Monday, August 10th, 2009
competitive keys

At the beginning of the year, it was possible to hope that Tiger Woods would be arriving at Hazeltine National Golf Club this week with the opportunity to capture the elusive calendar Grand Slam and also tie Jack Nicklaus for the most professional major championships ever won.  Alas, it was not to be.Much to my chagrin, since I am the chair of Hazeltine’s Heritage Committee.

Golf is under a lot of pressure these days, with rounds played down and equipment sales down and corporations somewhat afraid to attach their names to tournaments — even though such support is usually effective brand advertising and local charities benefit greatly as a result of a successful event.  This posting, however, is not a “state of golf” one, but a reflection on the dynamics of the game, which has never suffered for a shortage of analogies to life itself.  Others have commented that the quality of the literature about a sport varies inversely with the size of the ball used, and there is much for writers of all kinds to plumb in golf.the research puzzle | I took a crack at it once before, counseling investors and firms to consider what to do when they are “out of position.”

Similarly, Accenture has used Woods in a string of clever advertisements that explore the human elements of the game in ways that define the nature of play on the course and in business.Accenture | The campaign has evolved somewhat recently, with the inclusion of “economic adversity advertising.”  This link is a gateway to all of the ads referenced. They are presented as simple percentages of two important competitive attributes making up a whole, so one could spend a lot of time quibbling about the numbers.  For example, is golfing really 75% thinking about reward and 25% thinking about risk?  I know that at Hazeltine you generally need a healthier respect for what can go wrong than that, and that’s probably true in the markets as well, as we have discovered.

Many of the word pairings in the campaign are reflective of themes that I have written about since starting this blog, like agility versus stability, information and interpretation, right brain and left brain, and “what you did” as quite unimportant compared to “what you do next.”  A couple of the Accenture ads seem appropriate to golf and fit with the campaign, but are not as transferable to business.  Lining up a putt is more than just heart and nerve (there’s slope and grain and even wind to consider — and the feel of the green through your feet), and while there are certain business tasks that come down to those two factors, most don’t.Still, I like that ad, and think that the pounding of the heart and the calming of the nerves provide nice imagery and do fit in some circumstances.  Imagine the moment of stepping up to a podium to give a speech.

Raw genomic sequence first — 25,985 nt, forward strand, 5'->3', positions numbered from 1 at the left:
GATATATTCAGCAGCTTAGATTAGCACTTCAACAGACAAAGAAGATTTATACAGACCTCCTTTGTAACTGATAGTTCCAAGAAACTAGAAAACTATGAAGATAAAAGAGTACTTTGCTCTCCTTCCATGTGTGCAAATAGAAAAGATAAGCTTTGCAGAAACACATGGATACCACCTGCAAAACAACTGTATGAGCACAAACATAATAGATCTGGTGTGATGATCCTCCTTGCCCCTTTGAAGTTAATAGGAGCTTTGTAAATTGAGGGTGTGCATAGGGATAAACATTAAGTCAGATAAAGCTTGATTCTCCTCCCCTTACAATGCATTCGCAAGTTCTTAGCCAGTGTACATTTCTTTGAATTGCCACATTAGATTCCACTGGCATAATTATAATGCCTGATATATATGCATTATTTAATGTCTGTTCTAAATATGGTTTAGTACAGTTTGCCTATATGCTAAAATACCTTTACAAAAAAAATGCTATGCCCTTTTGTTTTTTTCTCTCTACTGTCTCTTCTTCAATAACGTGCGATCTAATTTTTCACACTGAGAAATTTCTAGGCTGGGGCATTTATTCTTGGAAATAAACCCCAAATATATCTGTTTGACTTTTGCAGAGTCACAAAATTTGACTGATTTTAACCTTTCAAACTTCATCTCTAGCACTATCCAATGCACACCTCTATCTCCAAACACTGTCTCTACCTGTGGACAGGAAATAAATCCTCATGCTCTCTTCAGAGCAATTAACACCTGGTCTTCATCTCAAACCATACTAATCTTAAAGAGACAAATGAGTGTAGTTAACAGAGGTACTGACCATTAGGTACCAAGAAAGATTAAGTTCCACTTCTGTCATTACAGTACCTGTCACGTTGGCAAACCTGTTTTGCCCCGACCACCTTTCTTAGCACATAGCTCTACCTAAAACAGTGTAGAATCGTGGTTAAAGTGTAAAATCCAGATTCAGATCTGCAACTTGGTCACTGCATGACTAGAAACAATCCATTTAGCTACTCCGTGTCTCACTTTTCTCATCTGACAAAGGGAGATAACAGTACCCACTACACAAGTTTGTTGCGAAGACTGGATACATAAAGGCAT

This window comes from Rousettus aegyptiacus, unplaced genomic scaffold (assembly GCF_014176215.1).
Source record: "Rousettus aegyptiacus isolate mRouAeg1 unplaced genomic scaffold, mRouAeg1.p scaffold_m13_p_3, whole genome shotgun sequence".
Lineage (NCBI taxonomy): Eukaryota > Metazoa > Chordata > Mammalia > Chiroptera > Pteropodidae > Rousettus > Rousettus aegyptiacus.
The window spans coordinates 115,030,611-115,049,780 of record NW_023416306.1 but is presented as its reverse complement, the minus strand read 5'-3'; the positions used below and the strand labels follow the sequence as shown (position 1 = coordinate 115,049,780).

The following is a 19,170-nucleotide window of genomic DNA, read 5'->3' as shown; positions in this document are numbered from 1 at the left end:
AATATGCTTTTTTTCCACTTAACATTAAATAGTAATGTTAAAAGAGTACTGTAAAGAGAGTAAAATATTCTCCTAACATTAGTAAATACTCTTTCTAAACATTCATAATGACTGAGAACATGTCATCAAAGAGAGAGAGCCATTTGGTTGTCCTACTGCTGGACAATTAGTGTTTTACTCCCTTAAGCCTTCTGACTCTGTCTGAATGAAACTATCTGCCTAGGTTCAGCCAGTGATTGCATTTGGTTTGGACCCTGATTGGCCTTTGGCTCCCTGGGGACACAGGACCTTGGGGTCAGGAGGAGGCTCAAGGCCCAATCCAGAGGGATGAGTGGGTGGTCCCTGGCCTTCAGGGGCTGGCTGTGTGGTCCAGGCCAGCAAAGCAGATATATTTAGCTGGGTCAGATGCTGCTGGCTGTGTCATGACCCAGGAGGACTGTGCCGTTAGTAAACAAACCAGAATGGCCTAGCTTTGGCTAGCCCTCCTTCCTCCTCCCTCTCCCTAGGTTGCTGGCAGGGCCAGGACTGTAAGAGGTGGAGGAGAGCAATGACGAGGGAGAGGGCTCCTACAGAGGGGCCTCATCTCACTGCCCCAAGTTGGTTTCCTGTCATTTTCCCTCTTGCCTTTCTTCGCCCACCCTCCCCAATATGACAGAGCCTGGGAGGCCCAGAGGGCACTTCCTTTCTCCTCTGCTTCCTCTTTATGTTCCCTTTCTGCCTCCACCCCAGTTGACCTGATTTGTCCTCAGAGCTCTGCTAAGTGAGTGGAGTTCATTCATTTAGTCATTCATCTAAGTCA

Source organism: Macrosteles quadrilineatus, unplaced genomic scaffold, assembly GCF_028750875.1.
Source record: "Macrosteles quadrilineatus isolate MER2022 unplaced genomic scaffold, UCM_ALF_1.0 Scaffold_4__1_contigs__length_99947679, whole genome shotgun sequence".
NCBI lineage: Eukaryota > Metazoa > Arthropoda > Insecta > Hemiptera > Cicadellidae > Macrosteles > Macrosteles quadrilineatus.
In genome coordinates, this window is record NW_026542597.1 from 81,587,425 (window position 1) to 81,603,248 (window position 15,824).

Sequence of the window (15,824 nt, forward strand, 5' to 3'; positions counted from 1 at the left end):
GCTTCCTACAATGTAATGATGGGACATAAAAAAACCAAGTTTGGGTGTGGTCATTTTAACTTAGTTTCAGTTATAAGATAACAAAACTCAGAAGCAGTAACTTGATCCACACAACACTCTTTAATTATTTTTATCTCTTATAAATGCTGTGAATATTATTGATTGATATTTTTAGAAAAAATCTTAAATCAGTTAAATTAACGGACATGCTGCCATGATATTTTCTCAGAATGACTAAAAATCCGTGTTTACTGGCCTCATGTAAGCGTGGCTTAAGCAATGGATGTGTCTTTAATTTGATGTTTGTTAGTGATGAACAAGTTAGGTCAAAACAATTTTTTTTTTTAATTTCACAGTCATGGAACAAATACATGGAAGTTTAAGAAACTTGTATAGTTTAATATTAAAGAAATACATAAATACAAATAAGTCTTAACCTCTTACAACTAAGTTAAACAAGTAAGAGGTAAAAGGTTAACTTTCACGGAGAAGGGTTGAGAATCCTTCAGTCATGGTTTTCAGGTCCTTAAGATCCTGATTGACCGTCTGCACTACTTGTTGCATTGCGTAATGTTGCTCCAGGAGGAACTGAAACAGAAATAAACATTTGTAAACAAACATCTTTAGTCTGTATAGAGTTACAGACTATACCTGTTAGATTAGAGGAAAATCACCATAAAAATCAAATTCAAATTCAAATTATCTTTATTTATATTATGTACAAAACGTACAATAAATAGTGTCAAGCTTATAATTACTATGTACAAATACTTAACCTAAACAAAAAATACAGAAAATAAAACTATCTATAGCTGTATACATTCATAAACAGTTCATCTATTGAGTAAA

Of all of the messages, this is the one that seems most important to me (at least now):


Finding that balance is so important.  Many business opportunities and investment ideas are studied to the nth degree, with each piece of additional minutiae examined with a microscope — even though there may be a very simple factor that is all that really matters in the end.  Conversely, an observer of the markets is confronted by lots of electronic chatter these days that indicates that many make trades based upon only the scantest of information, with “a whim and a prayer” the apparent analytical approach.

Is 50/50 about right?  As always, it depends on the situation, but that seems a good starting point.  Having a healthy balance between macro and micro perspectives — and a willingness to see the wisdom of either approach — is as important in business as it is in golf.  Sometimes you get to hit a booming drive to a wide fairway and at other times you must tap the ball five feet with a perfect combination of pace and target or you will miss a shot that looked easy but wasn’t.

Those with a complete game tend to win.